Sweet and Sour

This happens every time.  It’s an emotional roller coaster.  And it makes me feel guilty.  It’s not Leave it to Beaver or Father Knows Best.  More like the Borgias meet the Waltons.

Family get-togethers, at least for me, are very stressful.  This is especially true when it’s my side of the family.  And the most recent one was no different.  My parents and sister were coming 800 miles to visit.  The big event?  My daughter’s college graduation.

The house would have to thoroughly cleaned.  Toilets, kitchen, living room.  Clothes and papers all put away.  Not necessarily where they belonged, but put away out of sight.  Meals planned.  And the schedule had to be set down to the minute.  Not that we expected to stick to the schedule.

Some members of my family are notoriously slow.  Some, like me, just because we are oblivious to time.  Others because they are just slow moving.  Still others because they are focused on their own activities, and not too concerned about others.  Thus, saying we need to leave the house at seven means we might get out by eleven.  I know, ridiculous.  One of those things you have to be there to understand.

My wife had the highest stress level.  She had to think of all the minutiae that had to be done.  I helped do it.  Not really the brawn to her brain, just the assistant when it comes to these things.  I have my own strengths in other areas.

The weather wasn’t helping either.  The ceremony was to be outdoors.  Rain was in the forecast.  Some wise administrator from the college was going to make the call as to whether the ceremony would be moved indoors in case of rain.  They chose to keep it outdoors.  In the rain.  A unique, and certainly memorable occasion.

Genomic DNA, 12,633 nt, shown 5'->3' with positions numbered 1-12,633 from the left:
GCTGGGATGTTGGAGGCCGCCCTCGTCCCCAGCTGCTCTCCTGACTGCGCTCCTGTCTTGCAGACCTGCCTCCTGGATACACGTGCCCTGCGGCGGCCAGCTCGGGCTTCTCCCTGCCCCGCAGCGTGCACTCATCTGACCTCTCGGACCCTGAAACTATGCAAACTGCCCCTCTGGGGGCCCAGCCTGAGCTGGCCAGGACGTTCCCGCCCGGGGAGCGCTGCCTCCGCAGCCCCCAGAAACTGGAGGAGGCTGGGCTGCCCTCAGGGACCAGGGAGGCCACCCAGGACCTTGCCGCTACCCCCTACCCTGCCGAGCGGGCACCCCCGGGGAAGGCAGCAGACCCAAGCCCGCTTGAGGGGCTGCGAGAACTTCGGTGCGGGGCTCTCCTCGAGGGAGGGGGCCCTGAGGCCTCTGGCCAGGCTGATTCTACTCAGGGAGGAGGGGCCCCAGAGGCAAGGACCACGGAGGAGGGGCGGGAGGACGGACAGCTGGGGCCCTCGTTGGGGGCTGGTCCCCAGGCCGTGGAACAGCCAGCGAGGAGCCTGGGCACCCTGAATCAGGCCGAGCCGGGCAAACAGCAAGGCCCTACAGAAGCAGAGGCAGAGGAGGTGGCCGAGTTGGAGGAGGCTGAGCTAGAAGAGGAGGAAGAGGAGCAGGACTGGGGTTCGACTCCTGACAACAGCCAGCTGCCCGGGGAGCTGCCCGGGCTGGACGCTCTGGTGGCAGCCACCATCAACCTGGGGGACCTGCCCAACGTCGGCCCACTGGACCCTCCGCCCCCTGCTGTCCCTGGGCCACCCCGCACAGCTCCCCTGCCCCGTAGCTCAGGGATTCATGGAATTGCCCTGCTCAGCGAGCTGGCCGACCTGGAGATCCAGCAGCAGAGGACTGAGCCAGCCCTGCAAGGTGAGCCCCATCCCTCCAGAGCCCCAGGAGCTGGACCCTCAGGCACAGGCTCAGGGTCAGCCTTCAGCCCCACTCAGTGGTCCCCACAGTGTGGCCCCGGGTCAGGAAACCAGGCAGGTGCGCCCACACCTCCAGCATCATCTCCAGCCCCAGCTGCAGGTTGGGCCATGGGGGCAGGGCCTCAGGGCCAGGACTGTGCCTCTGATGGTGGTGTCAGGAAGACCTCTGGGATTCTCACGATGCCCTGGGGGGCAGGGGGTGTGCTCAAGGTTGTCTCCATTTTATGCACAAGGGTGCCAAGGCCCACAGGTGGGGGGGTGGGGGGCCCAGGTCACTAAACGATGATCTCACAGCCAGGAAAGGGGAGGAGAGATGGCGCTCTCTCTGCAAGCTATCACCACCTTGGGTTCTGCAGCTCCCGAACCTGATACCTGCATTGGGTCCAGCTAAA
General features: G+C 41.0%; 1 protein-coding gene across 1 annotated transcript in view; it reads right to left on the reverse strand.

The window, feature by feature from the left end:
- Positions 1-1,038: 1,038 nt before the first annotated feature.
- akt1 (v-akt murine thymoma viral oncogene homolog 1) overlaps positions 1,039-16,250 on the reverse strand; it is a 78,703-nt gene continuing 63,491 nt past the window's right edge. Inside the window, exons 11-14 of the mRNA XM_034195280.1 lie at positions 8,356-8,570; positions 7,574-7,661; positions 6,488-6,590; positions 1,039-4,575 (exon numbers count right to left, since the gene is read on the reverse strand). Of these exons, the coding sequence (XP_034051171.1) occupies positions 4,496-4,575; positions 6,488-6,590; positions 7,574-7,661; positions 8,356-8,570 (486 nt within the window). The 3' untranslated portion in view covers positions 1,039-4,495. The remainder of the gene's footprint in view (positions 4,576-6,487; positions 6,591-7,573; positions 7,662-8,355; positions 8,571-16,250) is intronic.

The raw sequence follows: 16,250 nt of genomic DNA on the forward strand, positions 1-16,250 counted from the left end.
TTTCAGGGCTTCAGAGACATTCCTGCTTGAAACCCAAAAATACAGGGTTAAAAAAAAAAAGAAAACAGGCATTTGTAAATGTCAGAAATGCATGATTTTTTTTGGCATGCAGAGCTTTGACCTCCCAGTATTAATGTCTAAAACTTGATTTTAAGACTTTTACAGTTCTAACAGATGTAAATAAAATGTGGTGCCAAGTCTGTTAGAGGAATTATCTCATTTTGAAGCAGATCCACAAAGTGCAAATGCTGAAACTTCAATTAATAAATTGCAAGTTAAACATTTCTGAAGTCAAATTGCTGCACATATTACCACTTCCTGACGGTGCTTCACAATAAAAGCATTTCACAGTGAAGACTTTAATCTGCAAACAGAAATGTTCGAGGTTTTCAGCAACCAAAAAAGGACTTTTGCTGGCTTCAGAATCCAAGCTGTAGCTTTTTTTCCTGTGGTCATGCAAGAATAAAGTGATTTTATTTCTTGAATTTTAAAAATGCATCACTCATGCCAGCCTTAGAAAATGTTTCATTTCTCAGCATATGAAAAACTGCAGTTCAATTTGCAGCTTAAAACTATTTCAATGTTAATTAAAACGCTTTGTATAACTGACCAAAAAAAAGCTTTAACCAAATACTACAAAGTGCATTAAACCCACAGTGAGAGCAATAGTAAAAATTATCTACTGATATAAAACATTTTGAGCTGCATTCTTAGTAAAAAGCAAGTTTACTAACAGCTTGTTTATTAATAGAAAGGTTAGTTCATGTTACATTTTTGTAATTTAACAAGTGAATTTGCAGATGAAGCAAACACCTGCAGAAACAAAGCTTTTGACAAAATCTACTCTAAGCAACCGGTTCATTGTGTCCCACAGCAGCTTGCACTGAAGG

Did I mention that the family dynamics were less than stellar? Certain members of the family do not get along well.  Incredible tension there.  Everyone has his or her own likes and dislikes which wrecks havoc with making any sort of unanimous decision.  Even with a little thing like where to eat a meal.  I’m the peacekeeper in the family.  And I felt like I was standing on the DMZ of the Korean Peninsula or Gaza Strip.

The whole time I kept telling myself it would all be over before too long.  And then it was over and I found myself saying goodbye to my parents.  I don’t see them often because they live far away.  They are at an advanced age, but doing very well all things considered.  It always hits me though that this could be the last time I see them.  That makes me very sad.  And I wish, well, I wish we all got along better.   But I know the next get-together will be much the same.  I guess that’s just how families are.

That’s part of my story.  What’s yours?  www.personalhistorywriter.com

 

 

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